(i). (VC1 in a neighborhood of (t0, x0)) gCx1 [Pon, pp.179-180, Theorem 15].
        (ii). (VCr in a neighborhood of (t0, x0)) (gCr in t and x jointly), where r = 1, 2, and [Arn1,p.285, l.12];
        global: [Pon, p.198, Theorem 18]).
        Remark 1. (ii) is a corollary of (i). See [Arn1, p.285, l.15-l.16] or [Pon, p.177, l.-20-l.-1]. For the proof of (i), read [Pon, p.179, l.-13-p.181, l.11] instead of the confusing proof given in [Arn1, p.285, l.16-p.287, l.-1] [1].

        Remark 2. [Pon, p.173, (15)] motivates us to define the system of equations of variations given in [Arn1, p.279, (2)].
        Remark 3. [Arn1, p.279, Fig.226] gives a geometrical interpretation of the system of equations of variations.
    8. Solutions represented by phase flows [Arn1, chap.1, 4]
           [Spi, vol. 1, p.203, Theorem 5] motivates us to formulate a clean definition of the phase velocity vector of a phase flow given in [Arn1, p.63, Definition]. However, the notations given in [Spi, vol. 1, p.202] are very confusing, so it is difficult to recognize the conclusion given in [Arn1, p.63, Definition]. Furthermore, [Arn1, chap.1, 4] provides concrete examples of phase flows.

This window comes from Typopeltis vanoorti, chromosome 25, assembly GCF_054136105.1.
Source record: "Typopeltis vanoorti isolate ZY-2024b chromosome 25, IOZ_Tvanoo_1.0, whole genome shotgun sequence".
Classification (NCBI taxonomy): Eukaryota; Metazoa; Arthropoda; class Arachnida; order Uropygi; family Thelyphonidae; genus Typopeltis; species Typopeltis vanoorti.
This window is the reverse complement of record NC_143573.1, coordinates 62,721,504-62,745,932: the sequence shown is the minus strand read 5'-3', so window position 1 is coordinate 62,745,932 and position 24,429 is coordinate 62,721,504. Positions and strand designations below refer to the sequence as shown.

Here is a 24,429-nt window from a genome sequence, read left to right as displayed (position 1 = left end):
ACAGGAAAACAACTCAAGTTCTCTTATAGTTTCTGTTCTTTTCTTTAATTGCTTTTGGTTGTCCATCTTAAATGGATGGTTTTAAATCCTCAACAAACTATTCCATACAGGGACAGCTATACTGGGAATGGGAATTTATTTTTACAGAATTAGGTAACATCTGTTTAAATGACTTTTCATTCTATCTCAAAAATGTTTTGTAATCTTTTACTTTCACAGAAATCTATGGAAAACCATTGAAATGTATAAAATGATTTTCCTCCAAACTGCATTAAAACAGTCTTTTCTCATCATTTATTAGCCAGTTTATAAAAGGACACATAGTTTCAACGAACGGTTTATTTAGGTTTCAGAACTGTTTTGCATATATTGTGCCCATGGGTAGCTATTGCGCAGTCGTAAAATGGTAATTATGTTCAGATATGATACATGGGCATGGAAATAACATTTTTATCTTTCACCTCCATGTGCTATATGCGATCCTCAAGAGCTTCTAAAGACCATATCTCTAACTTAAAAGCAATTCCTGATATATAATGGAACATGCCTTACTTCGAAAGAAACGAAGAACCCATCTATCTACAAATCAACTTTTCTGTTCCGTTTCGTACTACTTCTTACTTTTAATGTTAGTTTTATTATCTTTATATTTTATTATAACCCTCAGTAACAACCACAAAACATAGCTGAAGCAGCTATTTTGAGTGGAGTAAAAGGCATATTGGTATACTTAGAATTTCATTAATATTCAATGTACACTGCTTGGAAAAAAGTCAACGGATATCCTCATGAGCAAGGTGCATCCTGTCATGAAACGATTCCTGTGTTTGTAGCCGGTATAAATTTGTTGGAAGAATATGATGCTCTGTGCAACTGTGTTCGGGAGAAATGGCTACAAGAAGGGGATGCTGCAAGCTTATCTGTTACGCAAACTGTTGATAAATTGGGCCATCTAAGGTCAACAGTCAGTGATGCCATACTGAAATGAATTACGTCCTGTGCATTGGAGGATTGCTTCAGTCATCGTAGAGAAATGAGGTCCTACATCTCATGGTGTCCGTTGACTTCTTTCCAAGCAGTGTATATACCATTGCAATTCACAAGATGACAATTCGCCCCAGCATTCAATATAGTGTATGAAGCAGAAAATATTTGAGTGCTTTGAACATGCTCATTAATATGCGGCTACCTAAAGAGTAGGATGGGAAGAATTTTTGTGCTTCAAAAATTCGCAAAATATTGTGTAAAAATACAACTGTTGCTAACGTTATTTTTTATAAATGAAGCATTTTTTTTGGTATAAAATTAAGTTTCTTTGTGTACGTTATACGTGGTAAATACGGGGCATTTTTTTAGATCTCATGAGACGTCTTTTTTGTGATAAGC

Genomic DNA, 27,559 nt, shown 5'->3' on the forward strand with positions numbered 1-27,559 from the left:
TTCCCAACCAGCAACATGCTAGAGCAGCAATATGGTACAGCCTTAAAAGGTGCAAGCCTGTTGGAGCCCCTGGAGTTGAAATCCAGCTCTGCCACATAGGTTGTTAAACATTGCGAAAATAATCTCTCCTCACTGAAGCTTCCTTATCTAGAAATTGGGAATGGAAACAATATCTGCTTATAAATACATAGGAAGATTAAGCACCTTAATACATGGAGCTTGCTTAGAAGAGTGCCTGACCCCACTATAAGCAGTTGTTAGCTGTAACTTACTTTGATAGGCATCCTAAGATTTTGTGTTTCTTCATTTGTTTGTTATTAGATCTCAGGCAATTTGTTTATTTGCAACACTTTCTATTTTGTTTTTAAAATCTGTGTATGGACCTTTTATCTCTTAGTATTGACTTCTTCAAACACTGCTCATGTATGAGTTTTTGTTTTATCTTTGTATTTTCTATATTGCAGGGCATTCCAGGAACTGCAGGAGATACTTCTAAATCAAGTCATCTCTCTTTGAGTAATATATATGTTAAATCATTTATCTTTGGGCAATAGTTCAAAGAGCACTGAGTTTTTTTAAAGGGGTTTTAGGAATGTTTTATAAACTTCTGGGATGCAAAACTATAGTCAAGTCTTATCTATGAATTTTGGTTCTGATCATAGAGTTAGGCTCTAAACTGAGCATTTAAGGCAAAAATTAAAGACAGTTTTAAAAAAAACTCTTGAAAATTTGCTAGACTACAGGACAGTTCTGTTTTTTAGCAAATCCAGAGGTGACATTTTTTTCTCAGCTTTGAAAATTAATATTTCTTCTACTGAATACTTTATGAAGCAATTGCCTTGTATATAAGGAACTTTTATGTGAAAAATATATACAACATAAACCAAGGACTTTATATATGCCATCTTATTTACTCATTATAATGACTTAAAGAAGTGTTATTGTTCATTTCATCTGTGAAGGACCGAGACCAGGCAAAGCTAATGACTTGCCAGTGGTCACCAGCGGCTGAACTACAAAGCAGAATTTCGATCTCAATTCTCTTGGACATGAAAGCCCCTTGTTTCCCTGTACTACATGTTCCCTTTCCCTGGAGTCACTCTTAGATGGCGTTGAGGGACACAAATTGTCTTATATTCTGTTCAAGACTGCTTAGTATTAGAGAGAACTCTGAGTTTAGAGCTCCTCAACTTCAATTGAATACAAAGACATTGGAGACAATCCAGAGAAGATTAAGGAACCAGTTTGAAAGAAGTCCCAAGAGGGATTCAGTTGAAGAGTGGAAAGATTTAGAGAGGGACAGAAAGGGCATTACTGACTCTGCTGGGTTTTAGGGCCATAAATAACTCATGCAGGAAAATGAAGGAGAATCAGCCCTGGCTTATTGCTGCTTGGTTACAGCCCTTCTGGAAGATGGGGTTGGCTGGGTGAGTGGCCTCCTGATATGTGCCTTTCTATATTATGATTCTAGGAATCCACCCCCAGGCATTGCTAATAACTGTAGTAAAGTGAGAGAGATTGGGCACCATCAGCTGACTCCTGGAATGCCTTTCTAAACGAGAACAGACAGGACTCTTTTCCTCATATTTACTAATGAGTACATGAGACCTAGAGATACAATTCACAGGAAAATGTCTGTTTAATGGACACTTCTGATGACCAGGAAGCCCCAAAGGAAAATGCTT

9. The rectification theorem (statement: [Arn1, p.89, Theorem 1]; proof: [Arn1, pp.283-284])
      Remark 1. The proof given in [Arn1, pp.283-284] emphasizes the insight. The proof given in [Spi, vol. 1, pp.205-207] emphasizes calculations. The proof given in [Bir, p.165, Theorem 1] emphasizes the shortcut to the conclusion. Consequently, if one reads the third proof without reading the first one, it would be difficult to understand the proof and catch the essence of the theorem.